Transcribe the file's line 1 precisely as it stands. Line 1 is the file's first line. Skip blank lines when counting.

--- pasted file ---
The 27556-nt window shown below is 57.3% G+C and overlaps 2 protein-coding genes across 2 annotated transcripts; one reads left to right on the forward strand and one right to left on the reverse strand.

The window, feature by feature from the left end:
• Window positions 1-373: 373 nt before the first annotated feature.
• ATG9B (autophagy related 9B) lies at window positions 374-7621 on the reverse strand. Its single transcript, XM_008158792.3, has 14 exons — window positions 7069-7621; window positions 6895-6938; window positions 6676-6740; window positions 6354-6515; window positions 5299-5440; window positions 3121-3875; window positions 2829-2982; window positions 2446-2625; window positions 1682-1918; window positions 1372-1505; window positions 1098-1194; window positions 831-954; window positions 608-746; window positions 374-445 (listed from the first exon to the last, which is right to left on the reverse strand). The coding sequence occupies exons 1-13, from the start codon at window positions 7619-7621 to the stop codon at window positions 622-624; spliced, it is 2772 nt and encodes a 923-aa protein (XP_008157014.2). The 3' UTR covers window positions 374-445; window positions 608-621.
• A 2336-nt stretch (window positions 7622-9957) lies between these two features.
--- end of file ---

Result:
The 27556-nt window shown below is 57.3% G+C and overlaps 2 protein-coding genes across 2 annotated transcripts; one reads left to right on the forward strand and one right to left on the reverse strand.